Selected Areas in Cryptology


The goal of this course is to provide insight into cryptography secure against quantum computers (post-quantum cryptography) as well as various methods for the mathematical cryptanalysis of cryptographic systems


Cryptology deals with mathematical techniques for design and analysis of algorithms and protocols for digital security in the presence of malicious adversaries. For example, encryption and digital signatures are used to construct private and authentic communication channels, which are instrumental to secure Internet transactions.

This course in cryptology consists of two main topics:

The first part focuses on post-quantum cryptography dealing with cryptographic systems that are secure even given the existence of quantum computers and the second part focuses on cryptanalysis, the analysis of the security of cryptographic systems.

After a general introduction to cryptography (the constructive side of cryptology) and cryptanalysis the course introduces the main contenders for secure systems: lattice-based encryption, code-based encryption, hash-based signatures, and multivariate-quadratic-based signatures. These systems are examples of public-key systems and this is the main area affected by quantum computers; symmetric-key systems, such as hash functions and block and stream ciphers) are used as building blocks inside them and for the transmission of data in bulk.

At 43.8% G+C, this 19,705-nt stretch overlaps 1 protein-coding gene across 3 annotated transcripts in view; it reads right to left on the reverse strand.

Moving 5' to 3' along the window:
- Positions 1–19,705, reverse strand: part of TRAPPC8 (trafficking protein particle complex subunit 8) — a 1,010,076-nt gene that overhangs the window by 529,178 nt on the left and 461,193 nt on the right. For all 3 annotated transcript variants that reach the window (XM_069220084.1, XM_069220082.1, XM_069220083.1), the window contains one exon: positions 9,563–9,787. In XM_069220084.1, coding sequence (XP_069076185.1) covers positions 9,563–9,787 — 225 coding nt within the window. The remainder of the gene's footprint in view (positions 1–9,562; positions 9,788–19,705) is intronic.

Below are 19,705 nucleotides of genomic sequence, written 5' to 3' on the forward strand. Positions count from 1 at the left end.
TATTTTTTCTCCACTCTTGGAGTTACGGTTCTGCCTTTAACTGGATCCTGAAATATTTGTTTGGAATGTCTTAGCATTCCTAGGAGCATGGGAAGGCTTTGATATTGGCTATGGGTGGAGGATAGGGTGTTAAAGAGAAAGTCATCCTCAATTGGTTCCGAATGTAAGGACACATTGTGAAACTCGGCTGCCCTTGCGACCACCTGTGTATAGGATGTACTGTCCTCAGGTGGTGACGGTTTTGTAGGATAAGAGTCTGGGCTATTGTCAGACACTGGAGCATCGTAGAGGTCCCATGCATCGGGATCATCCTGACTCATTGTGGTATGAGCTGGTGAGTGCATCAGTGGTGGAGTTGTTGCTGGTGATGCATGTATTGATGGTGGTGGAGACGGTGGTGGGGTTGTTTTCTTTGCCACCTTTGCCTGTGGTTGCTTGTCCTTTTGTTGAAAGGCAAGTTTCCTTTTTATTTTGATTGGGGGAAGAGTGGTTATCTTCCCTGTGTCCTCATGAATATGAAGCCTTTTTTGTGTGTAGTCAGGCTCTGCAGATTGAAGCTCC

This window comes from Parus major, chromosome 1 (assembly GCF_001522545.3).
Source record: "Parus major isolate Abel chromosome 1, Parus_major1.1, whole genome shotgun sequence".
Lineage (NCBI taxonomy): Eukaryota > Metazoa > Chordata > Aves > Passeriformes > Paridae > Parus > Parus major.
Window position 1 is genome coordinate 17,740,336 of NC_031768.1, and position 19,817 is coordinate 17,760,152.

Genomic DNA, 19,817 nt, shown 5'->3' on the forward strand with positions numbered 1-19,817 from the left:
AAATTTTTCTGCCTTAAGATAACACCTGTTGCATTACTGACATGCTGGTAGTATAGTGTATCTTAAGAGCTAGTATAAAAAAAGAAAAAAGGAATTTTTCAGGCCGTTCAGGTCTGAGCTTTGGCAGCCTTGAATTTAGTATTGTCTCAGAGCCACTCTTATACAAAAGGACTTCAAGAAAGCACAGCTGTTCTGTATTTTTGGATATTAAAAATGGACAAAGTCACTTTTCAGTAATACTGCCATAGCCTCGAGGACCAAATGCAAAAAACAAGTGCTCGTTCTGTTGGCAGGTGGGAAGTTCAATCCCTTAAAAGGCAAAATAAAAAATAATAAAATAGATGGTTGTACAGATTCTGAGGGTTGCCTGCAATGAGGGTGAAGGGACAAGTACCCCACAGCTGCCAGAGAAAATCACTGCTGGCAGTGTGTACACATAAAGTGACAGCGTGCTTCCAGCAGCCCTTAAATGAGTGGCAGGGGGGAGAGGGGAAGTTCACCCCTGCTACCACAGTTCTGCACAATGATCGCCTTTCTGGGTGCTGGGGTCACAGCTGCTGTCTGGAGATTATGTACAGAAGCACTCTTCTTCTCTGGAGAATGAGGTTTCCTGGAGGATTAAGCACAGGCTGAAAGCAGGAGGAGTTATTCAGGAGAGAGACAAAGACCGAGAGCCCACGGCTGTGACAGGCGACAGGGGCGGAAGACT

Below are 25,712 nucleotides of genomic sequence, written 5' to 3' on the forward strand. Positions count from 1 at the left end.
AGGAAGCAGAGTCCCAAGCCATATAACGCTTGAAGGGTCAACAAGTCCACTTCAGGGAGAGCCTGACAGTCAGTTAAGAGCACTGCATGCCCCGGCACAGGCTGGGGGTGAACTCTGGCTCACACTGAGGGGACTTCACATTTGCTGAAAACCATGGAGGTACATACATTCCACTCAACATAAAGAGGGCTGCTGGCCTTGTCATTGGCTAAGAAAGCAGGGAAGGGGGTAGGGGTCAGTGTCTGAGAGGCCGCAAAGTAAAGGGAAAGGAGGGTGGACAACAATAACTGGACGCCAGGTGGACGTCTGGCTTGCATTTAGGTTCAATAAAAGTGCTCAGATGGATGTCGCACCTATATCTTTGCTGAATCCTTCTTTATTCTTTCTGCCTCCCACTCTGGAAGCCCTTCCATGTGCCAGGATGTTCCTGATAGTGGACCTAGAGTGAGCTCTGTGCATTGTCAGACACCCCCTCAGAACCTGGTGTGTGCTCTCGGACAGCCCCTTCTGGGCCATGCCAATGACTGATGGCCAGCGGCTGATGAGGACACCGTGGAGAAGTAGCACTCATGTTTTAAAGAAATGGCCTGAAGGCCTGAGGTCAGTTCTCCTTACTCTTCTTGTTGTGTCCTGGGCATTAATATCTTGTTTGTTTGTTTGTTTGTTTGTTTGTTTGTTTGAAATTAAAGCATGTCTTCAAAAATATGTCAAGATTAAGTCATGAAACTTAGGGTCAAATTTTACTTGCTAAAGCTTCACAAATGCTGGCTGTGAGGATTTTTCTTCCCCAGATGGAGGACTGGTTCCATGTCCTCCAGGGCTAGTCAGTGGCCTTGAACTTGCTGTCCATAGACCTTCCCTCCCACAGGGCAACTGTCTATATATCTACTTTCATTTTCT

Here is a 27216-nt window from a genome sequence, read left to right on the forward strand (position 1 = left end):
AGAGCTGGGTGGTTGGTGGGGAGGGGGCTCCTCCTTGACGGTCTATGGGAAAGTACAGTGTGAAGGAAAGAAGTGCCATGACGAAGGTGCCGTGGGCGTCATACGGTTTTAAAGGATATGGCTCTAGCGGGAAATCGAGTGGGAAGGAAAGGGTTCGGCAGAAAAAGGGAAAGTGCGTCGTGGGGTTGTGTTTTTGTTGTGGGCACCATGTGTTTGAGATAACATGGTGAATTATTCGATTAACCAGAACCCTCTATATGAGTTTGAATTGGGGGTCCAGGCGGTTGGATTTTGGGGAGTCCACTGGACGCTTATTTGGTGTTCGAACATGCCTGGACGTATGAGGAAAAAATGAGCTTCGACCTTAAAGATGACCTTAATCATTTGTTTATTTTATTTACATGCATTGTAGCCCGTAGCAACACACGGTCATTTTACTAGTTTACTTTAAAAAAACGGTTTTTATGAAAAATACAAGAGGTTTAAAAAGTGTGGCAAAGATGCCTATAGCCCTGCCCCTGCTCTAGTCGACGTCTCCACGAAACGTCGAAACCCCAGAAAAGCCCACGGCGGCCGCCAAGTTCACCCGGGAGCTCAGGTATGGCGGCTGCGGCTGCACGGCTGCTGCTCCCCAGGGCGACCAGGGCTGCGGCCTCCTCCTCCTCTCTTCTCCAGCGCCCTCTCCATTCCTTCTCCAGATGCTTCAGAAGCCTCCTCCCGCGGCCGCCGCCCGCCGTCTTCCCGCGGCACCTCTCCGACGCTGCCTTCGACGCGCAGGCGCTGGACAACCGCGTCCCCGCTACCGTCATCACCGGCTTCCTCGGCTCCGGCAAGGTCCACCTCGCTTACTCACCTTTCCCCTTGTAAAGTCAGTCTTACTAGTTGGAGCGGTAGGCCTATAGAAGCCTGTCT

The second part of the course will cover various generic attacks against common cryptographic primitives (e.g., block ciphers, hash functions) and cover important cryptanalytic attack techniques like time-memory tradeoffs, linear cryptanalysis, differential cryptanalysis and algebraic cryptanalysis.


Basics of linear algebra (simple bachelor level), probability theory (simple bachelor
level), knowledge of number theory and algebra matching at least and

It is recommended but not mandatory to follow the MasterMath course on Cryptology first; that course is available as video lectures for self study.


Tanja Lange and Marc Stevens.


The exam is planned for 17 June and will be offered as an oral ezam. Therefore we are a bit more flexible with the ate. The same holds for the retake.

Each exam will take 30 min and will have Marc and Tanja both asking some questions. These cover general concepts as well as showing some expam-type exercises and asking the student to explain how they would solve it, without doing any of the computational steps.
After the quesstioning part they will retreat to discuss the grade and return to the student to announce the grade.